Read More

Governor Abbott and Judge Hidalgo Issue New COVID-19 Orders

This morning, Governor Greg Abbott announced a change to certain elements of the Reopen Texas plan.  Per Governor Abbott’s order, effective at noon today, all bars and similar establishments must close. These businesses may remain open for delivery and take-out. Beginning Monday, June 29, restaurants may remain open for dine-in service, but at a capacity not to exceed 50 percent of total listed indoor occupancy. Previously, restaurants were allowed to operate at 75 percent of capacity. Outdoor gatherings of 100 or more people must be approved by local governments, with certain exceptions, and rafting and tubing businesses must close. The governor’s executive order can be found here.   In Harris County today, Judge Hidalgo announced a change in the COVID-19 threat level system, which advises county residents on the local level of transmission. Judge Hidalgo raised the threat level from Level 2, “significant and uncontrolled level of COVID-19”, to Level 1, meaning that “residents should minimize contacts with others wherever possible and avoid leaving home except for the most essential needs.” Judge Hidalgo also issued a Stay Home advisory, which encourages residents to remain at home whenever possible. These measures signal that the Houston region is at an inflection point, and we must join together to stop the spread. We believe that residents across the region should stay home as much as possible. This should include office workers who are back in the workplace but could effectively work from home. We encourage employers to strongly consider returning to a work-from-home model where it is practical. We also ask companies to remind their employees that their actions when out in public – away from the workplace – will likely determine whether the virus enters the workplace. Maintaining social distancing, wearing masks in public spaces and washing hands are all key to stopping the spread of the coronavirus at this critical moment. Managing Positive COVID-19 Cases A reminder that if someone in the workplace does test positive, we have developed a protocols document that helps address the actions businesses should take to mitigate the risk to others. Get the latest information on Governor Abbott's order, industry best practices for reopening, and the Partnership's work safe principles here. Visit the Partnership's COVID-19 Resource page for updates, guidance for employers and more information.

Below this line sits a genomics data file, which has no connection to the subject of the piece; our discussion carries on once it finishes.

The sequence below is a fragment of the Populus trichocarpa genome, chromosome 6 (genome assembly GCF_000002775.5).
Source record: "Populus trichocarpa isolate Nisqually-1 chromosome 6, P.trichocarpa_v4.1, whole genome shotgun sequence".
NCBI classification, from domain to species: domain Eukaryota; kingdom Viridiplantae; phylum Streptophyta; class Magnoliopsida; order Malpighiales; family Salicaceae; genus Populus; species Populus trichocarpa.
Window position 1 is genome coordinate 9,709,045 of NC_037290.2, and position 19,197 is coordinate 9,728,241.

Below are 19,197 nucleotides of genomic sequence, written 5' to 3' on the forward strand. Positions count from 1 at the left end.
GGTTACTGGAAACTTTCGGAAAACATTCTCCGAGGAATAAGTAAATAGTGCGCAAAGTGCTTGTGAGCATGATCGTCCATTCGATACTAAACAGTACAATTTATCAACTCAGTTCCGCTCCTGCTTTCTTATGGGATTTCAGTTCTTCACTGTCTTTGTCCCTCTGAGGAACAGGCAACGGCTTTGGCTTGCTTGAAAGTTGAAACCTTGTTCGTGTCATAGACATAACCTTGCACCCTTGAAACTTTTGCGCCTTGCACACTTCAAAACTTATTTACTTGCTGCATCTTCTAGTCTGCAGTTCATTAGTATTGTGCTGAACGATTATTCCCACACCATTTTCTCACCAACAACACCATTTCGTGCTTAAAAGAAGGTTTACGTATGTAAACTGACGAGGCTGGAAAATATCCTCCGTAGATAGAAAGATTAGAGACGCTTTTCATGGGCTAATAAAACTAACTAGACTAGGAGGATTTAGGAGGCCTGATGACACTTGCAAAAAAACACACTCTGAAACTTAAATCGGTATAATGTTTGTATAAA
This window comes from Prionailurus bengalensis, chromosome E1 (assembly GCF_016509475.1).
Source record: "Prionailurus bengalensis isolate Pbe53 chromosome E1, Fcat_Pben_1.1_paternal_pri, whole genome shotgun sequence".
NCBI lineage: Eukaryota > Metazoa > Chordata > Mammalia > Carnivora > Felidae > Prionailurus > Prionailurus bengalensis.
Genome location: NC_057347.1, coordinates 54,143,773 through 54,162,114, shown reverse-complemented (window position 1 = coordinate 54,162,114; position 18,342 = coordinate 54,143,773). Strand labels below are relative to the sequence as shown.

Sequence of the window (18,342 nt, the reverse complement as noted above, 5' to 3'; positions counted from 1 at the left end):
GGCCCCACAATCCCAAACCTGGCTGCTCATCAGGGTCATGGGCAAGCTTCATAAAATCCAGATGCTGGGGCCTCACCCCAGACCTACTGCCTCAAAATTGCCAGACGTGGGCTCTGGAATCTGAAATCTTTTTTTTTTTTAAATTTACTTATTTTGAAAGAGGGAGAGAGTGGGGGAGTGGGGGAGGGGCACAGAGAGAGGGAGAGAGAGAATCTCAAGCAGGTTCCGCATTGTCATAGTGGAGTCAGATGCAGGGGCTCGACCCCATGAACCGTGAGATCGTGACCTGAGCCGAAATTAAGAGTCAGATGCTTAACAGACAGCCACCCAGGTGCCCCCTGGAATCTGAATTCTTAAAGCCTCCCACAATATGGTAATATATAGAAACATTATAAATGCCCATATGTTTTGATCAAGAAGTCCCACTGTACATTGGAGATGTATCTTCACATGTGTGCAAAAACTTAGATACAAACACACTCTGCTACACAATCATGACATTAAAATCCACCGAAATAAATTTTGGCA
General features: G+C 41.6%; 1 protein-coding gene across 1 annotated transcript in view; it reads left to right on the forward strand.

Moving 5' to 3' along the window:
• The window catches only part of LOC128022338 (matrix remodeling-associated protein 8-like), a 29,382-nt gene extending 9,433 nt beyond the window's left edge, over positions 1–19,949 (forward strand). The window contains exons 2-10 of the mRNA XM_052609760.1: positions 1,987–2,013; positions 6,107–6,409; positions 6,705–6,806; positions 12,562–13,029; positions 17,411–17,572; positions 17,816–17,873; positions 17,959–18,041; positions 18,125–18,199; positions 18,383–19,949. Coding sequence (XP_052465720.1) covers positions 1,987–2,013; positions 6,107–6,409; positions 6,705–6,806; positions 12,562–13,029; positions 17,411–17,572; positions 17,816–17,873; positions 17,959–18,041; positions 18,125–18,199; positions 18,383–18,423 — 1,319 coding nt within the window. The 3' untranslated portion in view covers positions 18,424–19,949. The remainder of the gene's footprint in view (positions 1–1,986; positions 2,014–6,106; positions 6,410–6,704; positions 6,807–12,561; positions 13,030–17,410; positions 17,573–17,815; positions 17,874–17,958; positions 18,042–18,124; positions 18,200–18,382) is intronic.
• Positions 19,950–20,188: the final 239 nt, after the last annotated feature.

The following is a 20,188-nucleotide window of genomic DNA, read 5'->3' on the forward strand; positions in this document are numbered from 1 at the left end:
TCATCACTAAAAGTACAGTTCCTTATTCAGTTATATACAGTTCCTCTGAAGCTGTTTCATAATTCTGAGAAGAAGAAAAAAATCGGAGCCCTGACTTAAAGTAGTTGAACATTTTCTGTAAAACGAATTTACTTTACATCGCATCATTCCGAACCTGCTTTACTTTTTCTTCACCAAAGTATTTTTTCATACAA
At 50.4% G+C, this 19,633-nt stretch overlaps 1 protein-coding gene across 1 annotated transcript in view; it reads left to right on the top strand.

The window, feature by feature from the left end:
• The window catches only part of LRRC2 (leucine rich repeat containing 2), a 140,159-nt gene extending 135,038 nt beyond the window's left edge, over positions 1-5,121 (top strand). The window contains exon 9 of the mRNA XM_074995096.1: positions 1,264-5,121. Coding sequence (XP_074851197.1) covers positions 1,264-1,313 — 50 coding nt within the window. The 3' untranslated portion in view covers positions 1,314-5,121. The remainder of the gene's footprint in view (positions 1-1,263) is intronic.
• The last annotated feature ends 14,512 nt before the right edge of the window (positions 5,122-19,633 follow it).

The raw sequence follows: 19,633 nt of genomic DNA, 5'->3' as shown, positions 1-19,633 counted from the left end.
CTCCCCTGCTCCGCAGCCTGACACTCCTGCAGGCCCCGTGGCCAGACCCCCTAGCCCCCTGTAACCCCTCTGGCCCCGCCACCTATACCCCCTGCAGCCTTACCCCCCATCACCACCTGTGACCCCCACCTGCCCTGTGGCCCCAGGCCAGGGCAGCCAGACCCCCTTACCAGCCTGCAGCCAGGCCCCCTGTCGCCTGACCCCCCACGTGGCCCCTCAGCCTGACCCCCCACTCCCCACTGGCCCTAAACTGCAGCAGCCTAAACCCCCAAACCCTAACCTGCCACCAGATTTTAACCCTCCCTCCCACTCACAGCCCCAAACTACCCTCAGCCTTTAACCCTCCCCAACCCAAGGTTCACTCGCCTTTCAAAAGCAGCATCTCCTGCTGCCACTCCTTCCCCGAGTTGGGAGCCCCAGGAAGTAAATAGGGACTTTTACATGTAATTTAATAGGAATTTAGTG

Read More

Related Events


Save the Date: State of Education

A strong education system is the bedrock of long-term success for our young people and Houston's ability to remain competitive with a talented workforce. The Partnership is a leading advocate for a high-quality…

Learn More
Learn More

Become a Member Today

Interested in joining the Partnership? Take the next step and learn how you can make an impact on Houston.

Executive Partners